Admonished by the Quebec Court of Appeal for single-mindedly trying to place a child before giving an opportunity to the parents to fulfill their parental responsibilities, youth protection authorities now face a more stringent test before envisioning adoption as a “solution to a difficult situation.”
In overturning a lower court ruling that authorized youth protection authorities to proceed with the placement of a child for adoption, the appeal court also provided guidance to courts of first instances, reminding them that they have a responsibility to question decisions made by youth protection, as is foreseen by the Youth Protection Act (Act).
“The message I hope that will be heard by judges of first instances is that in matters relating to adoption, the appeal court is telling you that you can — and even must — ask questions because parents caught in those situations face a battle akin to David and Goliath,” said Michel Tétrault, a family law expert who teaches at the Université de Sherbrooke. “Parents feel they stand no chance when facing youth protection authorities and their armada of experts. But while judges should be more critical of decision-making by youth protection, this is a culture that must be developed. A lot of judges place a lot of faith in youth protection authorities.”
There were many “debatable, if not dubious” decisions taken by the Montérégie youth protection service in this case that should have been questioned, points out the appeal court. On July 20, 2006, the youth protection service received a complaint that a two-month old infant was not receiving adequate care from her 18-year old mother and 28-year old father. Weeks later, the youth protection service placed the infant in a foster family who were white and French-speaking even though the parents were black and spoke only English. Also, from the onset, the youth protection service sought to limit — and suspend altogether — the amount of time the parents could see their child, even though the parents hoped their child would be one day entrusted to them. Indeed, youth protection went so far as to place the infant almost immediately in a so-called mixed bank that would pave the way for the child to be adopted.
The father, described by the appeal court as intellectually slow but not handicapped, never gave up. Even after the couple separated, the father tried to see his child as often as allowed by youth protection and sought to gain custody.
“These decisions by youth protection deviate from the objectives of the Act, all the more because it did not facilitate contacts between parent and child,” said the Appeal Court in a unanimous decision. Under s.4 of the Act, every decision made under the Act must aim at keeping the child in the family environment.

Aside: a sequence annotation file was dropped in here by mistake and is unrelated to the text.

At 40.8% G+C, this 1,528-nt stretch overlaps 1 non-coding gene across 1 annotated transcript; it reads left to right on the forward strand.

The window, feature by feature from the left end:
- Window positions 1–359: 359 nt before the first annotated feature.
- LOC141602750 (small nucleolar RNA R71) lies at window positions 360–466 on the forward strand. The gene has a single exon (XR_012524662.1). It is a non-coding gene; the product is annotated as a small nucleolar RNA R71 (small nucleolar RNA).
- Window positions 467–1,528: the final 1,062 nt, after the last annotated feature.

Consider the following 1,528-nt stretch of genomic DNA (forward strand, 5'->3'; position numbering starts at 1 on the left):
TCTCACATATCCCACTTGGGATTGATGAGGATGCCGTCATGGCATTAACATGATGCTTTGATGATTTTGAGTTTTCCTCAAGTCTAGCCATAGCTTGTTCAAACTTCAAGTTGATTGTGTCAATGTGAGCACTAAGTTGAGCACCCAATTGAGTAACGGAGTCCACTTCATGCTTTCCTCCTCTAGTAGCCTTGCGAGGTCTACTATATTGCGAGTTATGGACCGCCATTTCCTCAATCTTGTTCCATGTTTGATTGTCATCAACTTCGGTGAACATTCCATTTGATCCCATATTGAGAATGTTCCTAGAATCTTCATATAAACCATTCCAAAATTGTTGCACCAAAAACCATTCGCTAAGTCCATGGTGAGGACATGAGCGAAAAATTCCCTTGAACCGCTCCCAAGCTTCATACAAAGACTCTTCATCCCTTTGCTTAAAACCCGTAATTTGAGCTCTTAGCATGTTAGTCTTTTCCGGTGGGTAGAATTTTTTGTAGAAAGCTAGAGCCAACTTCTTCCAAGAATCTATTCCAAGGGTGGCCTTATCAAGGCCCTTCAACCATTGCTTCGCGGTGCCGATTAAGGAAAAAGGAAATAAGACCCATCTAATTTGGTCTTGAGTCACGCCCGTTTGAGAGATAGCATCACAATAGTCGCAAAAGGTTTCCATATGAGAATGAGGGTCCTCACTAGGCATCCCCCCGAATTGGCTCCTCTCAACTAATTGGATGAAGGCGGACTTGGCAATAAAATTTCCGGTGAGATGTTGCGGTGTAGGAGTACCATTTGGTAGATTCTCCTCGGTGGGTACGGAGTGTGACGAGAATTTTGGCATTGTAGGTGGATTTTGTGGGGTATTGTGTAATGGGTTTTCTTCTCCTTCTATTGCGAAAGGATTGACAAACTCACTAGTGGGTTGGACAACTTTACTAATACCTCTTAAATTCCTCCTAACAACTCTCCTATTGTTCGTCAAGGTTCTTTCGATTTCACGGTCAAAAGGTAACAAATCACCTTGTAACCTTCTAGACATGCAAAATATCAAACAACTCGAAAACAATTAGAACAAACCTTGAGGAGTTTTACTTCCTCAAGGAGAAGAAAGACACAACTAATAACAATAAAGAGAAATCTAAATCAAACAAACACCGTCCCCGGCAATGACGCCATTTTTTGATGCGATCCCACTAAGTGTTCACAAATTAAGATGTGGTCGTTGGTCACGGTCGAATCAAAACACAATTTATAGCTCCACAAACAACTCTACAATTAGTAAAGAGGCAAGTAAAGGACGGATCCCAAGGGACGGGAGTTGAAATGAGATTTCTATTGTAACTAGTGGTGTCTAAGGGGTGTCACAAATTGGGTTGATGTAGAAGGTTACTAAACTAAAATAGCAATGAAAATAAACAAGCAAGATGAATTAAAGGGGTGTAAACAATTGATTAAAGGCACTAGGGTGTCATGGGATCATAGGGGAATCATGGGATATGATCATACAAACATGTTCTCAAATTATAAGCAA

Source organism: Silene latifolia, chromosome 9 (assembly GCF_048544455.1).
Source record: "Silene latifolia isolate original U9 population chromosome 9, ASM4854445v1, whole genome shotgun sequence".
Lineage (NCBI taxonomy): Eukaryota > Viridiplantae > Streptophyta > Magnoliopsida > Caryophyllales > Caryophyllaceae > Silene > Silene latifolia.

“The parents were not immediately informed of these decisions, and when they were, they manifested their dissatisfaction and disagreement. The court (of first instance) never pronounced itself over these debatable, if not dubious, choices, that inevitably impeded the establishment of an emotional bonding between the child and parent,” added the appeal court.
Marie-Christine Kirouack, a Montreal-based family lawyer, believes that this is a case where the appeal court had no choice but to castigate youth protection and overturn the lower court ruling but wonders at what price.
“There are some cases you can’t help but feel that the outcome isn’t good for anyone even though the application of the law makes sense,” said Kirouack, the president of the Quebec Association of Family Lawyers. “The Court of Appeal cannot approve the way that youth protection handled the case. From the get-go, youth protection seemed to have forgotten that the objective of the Act is to reunite, whenever possible, families. I read the ruling two times, and I am left with a bitter taste at the thought of the price the three-year old child will now pay because youth protection failed to properly fulfill its obligations.”
While the 32-page ruling states that there are cases where adoption is the only recourse to deal with difficult situations, it above all reiterates the underlying premise behind the Act, and that is, to keep the child in the family, says Tétrault. Under s.559 of the Civil Code of Québec, a child may be judicially declared eligible for adoption if the mother, father or tutor did not “take in hand” for at least six months the child’s care, maintenance or education. Up until four years, the Quebec Court of Appeal examined the circumstances very rigidly and objectively. “If the parents didn’t care for the child in the past six months, regardless of what reason, they would declare the child judicially eligible for adoption,” said Tétrault, an author of numerous books on family law.
The tide began to change four years ago when the appeal court “timidly and prudently” ruled in Lavoie, ès qualités c. T. (A.) and in Dans la situation : L. (C.) that the reasons why parents failed to take care of their child for the past six months must be viewed objectively and subjectively.
“This ruling does not hesitate,” said Tétrault. “From the moment that a parent has limited contacts, one must examine the circumstances and examine why the contacts were limited and the parent’s attitudes. It no longer is a matter of just rubber-stamping a decision made by youth protection. So this ruling will enable parents to more easily contest decisions made by youth protection in matters relating to adoption. They are now going to have a chance to be heard.”